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With A Few Lines Of Code, AMD's Nice Performance Optimization For Linux 5.20

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  • With A Few Lines Of Code, AMD's Nice Performance Optimization For Linux 5.20

    Phoronix: With A Few Lines Of Code, AMD's Nice Performance Optimization For Linux 5.20

    A patch from AMD to further tune the Linux kernel's scheduler around NUMA imbalancing has been queued up and slated for introduction in Linux 5.20. For some workloads this scheduler tuning can help out significantly for AMD Zen-based systems and even on Intel Xeon servers has the possibility of helping too...

    https://www.phoronix.com/scan.php?pa...NUMA-Imbalance

  • #2
    Is this strictly related to multiple socket systems (>= 2 sockets) or can 1-socket desktop systems with a multiple llc cpu (zen 5950x, 5900x, 3950x 3900x) also benefit from this?

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    • #3
      Originally posted by bezirg View Post
      Is this strictly related to multiple socket systems (>= 2 sockets) or can 1-socket desktop systems with a multiple llc cpu (zen 5950x, 5900x, 3950x 3900x) also benefit from this?
      The way I read it: any cpu with multiple chiplets. I believe some of the lower end Ryzen CPUs have only a single chiplets.

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      • #4
        Originally posted by Vorpal View Post

        The way I read it: any cpu with multiple chiplets. I believe some of the lower end Ryzen CPUs have only a single chiplets.
        If this is true, can Michael throw in the benchmarks a plain desktop zen 3 5950x to see the impact? These would include way more interested phoronix readers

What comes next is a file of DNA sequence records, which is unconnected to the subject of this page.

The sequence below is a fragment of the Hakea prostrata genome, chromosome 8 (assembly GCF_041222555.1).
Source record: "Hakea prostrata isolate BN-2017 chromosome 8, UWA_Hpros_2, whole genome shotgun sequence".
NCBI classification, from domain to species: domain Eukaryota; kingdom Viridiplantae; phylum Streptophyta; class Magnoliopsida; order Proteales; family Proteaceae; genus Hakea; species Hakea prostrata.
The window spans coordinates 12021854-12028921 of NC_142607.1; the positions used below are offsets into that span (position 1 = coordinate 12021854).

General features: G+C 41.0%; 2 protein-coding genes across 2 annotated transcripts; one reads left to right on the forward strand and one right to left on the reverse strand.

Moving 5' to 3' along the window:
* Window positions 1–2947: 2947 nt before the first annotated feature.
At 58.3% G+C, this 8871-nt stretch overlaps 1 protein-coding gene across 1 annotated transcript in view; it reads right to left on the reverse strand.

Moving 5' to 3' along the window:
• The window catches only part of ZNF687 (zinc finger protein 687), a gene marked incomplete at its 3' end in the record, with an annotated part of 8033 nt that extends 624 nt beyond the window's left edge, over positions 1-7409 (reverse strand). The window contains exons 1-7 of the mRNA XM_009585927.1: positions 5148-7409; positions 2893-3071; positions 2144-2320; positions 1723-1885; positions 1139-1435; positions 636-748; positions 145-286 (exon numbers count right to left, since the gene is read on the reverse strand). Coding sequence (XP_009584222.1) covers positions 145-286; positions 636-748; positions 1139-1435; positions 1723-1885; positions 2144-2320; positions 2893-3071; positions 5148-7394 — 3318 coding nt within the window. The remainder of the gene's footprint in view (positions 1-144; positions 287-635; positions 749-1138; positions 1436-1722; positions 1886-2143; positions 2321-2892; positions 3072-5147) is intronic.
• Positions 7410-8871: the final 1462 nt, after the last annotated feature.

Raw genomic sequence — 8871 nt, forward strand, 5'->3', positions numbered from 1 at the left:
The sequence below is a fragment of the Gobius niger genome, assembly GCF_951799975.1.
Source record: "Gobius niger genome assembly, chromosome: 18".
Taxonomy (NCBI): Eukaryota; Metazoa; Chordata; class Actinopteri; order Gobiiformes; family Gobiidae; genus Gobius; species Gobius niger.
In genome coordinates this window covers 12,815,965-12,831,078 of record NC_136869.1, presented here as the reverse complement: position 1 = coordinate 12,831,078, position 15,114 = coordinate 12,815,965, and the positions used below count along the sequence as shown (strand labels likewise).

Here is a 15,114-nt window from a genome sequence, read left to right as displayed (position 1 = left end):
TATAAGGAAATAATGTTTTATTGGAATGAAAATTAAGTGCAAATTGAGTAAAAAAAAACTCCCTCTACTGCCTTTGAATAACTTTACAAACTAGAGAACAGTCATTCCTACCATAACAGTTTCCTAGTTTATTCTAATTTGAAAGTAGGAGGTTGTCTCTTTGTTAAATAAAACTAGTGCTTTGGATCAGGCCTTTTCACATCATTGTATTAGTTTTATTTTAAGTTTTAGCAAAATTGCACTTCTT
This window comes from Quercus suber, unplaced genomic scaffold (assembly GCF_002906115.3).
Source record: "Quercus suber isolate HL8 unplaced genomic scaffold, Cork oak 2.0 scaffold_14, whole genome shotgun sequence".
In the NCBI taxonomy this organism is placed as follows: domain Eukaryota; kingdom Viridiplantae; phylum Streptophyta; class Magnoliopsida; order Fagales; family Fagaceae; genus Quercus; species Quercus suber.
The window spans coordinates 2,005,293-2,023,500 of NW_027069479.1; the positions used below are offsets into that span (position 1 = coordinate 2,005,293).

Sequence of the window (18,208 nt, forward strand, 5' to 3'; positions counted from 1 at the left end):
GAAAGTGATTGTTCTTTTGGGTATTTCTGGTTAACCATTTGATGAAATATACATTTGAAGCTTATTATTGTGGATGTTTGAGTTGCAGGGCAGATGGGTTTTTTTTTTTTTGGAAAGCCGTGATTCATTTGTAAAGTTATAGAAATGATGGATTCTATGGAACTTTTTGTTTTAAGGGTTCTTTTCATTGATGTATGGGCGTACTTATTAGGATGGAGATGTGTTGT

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        • #5
          Originally posted by bezirg View Post
          Is this strictly related to multiple socket systems (>= 2 sockets) or can 1-socket desktop systems with a multiple llc cpu (zen 5950x, 5900x, 3950x 3900x) also benefit from this?
          As I understand it, it won't help Ryzen 3000 and up, as such CPUs don't have any NUMA domains internally. All RAM accesses go through the I/O die and are therefore equally distant from all chiplets. Threadripper 1000 and 2000 worked as NUMA, where each CPU in the package had its own RAM channels, so while data was transferred between the CPUs, access to the CPU's local channels was faster. However whether this helps TR 1000 and 2000 depends on how current scheduling treats them, which I don't know.

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          • #6
            Originally posted by Vorpal View Post

            The way I read it: any cpu with multiple chiplets. I believe some of the lower end Ryzen CPUs have only a single chiplets.
            Yea. On our Epyc servers I see big boost by enabling NUMA emulation per chiplet/CCX.

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            • #7
              Important to remember this is for the fair scheduler. Most people will be using schedutil

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              • #8
                Originally posted by scottishduck View Post
                Important to remember this is for the fair scheduler. Most people will be using schedutil